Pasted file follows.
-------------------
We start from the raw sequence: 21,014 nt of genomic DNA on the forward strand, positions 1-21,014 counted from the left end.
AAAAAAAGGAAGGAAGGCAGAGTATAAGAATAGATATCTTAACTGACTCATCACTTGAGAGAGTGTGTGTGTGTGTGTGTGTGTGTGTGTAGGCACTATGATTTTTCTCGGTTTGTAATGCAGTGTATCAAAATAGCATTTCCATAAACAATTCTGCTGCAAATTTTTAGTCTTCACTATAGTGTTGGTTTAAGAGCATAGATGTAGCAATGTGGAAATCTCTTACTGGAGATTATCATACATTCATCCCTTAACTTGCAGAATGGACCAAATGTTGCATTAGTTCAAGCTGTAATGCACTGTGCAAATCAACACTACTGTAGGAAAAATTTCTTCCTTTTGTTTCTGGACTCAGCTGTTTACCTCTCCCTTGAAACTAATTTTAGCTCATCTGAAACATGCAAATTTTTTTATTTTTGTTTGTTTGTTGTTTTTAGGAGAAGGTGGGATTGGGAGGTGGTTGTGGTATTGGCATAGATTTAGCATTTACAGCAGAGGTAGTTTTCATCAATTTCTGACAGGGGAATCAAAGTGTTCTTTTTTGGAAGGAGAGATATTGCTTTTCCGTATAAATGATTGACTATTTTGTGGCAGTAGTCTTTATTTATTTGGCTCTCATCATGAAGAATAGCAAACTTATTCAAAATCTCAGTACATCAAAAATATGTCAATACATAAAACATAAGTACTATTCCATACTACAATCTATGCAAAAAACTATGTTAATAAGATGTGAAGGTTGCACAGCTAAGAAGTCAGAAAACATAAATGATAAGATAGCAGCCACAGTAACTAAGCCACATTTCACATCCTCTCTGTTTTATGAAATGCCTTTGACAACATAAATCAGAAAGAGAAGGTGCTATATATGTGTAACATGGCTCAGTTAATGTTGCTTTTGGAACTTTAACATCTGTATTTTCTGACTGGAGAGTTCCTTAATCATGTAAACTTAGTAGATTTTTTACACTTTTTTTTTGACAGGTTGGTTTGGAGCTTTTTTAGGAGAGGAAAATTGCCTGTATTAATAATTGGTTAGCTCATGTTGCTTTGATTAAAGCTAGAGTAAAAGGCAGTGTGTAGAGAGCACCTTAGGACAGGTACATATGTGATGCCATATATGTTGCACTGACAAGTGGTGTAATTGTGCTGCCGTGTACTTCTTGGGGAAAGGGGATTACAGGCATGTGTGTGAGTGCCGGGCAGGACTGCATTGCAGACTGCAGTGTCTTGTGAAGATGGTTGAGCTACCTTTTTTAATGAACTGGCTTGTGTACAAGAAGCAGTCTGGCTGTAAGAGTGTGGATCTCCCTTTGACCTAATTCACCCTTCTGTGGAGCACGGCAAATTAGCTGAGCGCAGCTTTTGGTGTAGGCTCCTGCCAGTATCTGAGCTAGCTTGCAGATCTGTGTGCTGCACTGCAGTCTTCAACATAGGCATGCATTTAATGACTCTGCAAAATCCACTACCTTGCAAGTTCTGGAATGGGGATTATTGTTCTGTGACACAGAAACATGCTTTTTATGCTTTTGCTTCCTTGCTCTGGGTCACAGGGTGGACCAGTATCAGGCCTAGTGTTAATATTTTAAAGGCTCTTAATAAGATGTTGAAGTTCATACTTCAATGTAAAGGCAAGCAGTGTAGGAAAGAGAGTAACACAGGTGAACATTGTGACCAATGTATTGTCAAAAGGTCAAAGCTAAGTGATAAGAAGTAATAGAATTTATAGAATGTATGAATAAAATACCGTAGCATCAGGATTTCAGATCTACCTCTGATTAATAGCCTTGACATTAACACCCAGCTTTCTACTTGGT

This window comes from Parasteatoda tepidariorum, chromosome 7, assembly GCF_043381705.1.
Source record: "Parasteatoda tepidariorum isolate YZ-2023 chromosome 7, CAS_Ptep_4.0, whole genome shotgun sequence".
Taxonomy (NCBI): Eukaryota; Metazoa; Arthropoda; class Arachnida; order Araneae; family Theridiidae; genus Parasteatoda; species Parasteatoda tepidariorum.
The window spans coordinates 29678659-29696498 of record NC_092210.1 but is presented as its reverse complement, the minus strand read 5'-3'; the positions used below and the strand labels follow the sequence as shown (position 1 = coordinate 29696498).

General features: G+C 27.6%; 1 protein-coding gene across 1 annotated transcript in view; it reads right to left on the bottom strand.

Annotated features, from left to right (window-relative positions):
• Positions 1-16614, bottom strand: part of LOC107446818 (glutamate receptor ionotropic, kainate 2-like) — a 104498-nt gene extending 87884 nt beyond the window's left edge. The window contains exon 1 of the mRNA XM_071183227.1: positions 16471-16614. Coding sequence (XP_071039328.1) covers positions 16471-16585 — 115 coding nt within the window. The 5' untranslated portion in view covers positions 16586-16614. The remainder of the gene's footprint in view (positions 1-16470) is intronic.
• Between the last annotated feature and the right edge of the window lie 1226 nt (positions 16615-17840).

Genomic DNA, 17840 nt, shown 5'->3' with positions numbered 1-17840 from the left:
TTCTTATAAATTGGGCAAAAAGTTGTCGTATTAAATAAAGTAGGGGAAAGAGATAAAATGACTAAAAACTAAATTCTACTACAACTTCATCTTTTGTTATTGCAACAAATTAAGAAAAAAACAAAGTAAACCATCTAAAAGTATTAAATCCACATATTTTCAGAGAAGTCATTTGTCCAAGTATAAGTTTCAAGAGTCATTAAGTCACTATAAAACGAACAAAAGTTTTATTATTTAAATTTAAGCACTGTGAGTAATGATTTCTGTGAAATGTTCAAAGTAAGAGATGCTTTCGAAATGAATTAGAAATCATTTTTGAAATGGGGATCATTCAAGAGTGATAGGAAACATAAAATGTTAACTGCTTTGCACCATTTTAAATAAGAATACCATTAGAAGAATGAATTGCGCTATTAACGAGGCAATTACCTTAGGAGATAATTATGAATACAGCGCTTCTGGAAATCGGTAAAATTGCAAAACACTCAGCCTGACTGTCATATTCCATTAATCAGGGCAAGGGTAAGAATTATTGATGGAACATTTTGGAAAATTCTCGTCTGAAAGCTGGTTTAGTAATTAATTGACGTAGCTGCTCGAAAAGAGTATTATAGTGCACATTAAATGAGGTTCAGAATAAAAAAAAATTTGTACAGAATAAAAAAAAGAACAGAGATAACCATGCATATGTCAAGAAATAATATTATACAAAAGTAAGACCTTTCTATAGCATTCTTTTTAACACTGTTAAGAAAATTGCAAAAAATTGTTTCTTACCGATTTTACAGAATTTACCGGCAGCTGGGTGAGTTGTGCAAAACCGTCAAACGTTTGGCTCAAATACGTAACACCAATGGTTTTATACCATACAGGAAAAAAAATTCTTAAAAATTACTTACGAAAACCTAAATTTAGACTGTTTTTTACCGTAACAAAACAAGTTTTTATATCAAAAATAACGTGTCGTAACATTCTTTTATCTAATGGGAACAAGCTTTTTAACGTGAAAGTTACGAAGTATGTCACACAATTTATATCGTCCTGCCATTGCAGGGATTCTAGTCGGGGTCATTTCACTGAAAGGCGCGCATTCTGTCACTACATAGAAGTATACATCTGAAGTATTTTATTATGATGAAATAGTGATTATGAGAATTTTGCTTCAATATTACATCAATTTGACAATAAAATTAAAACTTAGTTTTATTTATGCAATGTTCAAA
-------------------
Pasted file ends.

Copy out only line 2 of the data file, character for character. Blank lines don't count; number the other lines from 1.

AAAAAAAGGAAGGAAGGCAGAGTATAAGAATAGATATCTTAACTGACTCATCACTTGAGAGAGTGTGTGTGTGTGTGTGTGTGTGTGTGTAGGCACTATGATTTTTCTCGGTTTGTAATGCAGTGTATCAAAATAGCATTTCCATAAACAATTCTGCTGCAAATTTTTAGTCTTCACTATAGTGTTGGTTTAAGAGCATAGATGTAGCAATGTGGAAATCTCTTACTGGAGATTATCATACATTCATCCCTTAACTTGCAGAATGGACCAAATGTTGCATTAGTTCAAGCTGTAATGCACTGTGCAAATCAACACTACTGTAGGAAAAATTTCTTCCTTTTGTTTCTGGACTCAGCTGTTTACCTCTCCCTTGAAACTAATTTTAGCTCATCTGAAACATGCAAATTTTTTTATTTTTGTTTGTTTGTTGTTTTTAGGAGAAGGTGGGATTGGGAGGTGGTTGTGGTATTGGCATAGATTTAGCATTTACAGCAGAGGTAGTTTTCATCAATTTCTGACAGGGGAATCAAAGTGTTCTTTTTTGGAAGGAGAGATATTGCTTTTCCGTATAAATGATTGACTATTTTGTGGCAGTAGTCTTTATTTATTTGGCTCTCATCATGAAGAATAGCAAACTTATTCAAAATCTCAGTACATCAAAAATATGTCAATACATAAAACATAAGTACTATTCCATACTACAATCTATGCAAAAAACTATGTTAATAAGATGTGAAGGTTGCACAGCTAAGAAGTCAGAAAACATAAATGATAAGATAGCAGCCACAGTAACTAAGCCACATTTCACATCCTCTCTGTTTTATGAAATGCCTTTGACAACATAAATCAGAAAGAGAAGGTGCTATATATGTGTAACATGGCTCAGTTAATGTTGCTTTTGGAACTTTAACATCTGTATTTTCTGACTGGAGAGTTCCTTAATCATGTAAACTTAGTAGATTTTTTACACTTTTTTTTTGACAGGTTGGTTTGGAGCTTTTTTAGGAGAGGAAAATTGCCTGTATTAATAATTGGTTAGCTCATGTTGCTTTGATTAAAGCTAGAGTAAAAGGCAGTGTGTAGAGAGCACCTTAGGACAGGTACATATGTGATGCCATATATGTTGCACTGACAAGTGGTGTAATTGTGCTGCCGTGTACTTCTTGGGGAAAGGGGATTACAGGCATGTGTGTGAGTGCCGGGCAGGACTGCATTGCAGACTGCAGTGTCTTGTGAAGATGGTTGAGCTACCTTTTTTAATGAACTGGCTTGTGTACAAGAAGCAGTCTGGCTGTAAGAGTGTGGATCTCCCTTTGACCTAATTCACCCTTCTGTGGAGCACGGCAAATTAGCTGAGCGCAGCTTTTGGTGTAGGCTCCTGCCAGTATCTGAGCTAGCTTGCAGATCTGTGTGCTGCACTGCAGTCTTCAACATAGGCATGCATTTAATGACTCTGCAAAATCCACTACCTTGCAAGTTCTGGAATGGGGATTATTGTTCTGTGACACAGAAACATGCTTTTTATGCTTTTGCTTCCTTGCTCTGGGTCACAGGGTGGACCAGTATCAGGCCTAGTGTTAATATTTTAAAGGCTCTTAATAAGATGTTGAAGTTCATACTTCAATGTAAAGGCAAGCAGTGTAGGAAAGAGAGTAACACAGGTGAACATTGTGACCAATGTATTGTCAAAAGGTCAAAGCTAAGTGATAAGAAGTAATAGAATTTATAGAATGTATGAATAAAATACCGTAGCATCAGGATTTCAGATCTACCTCTGATTAATAGCCTTGACATTAACACCCAGCTTTCTACTTGGT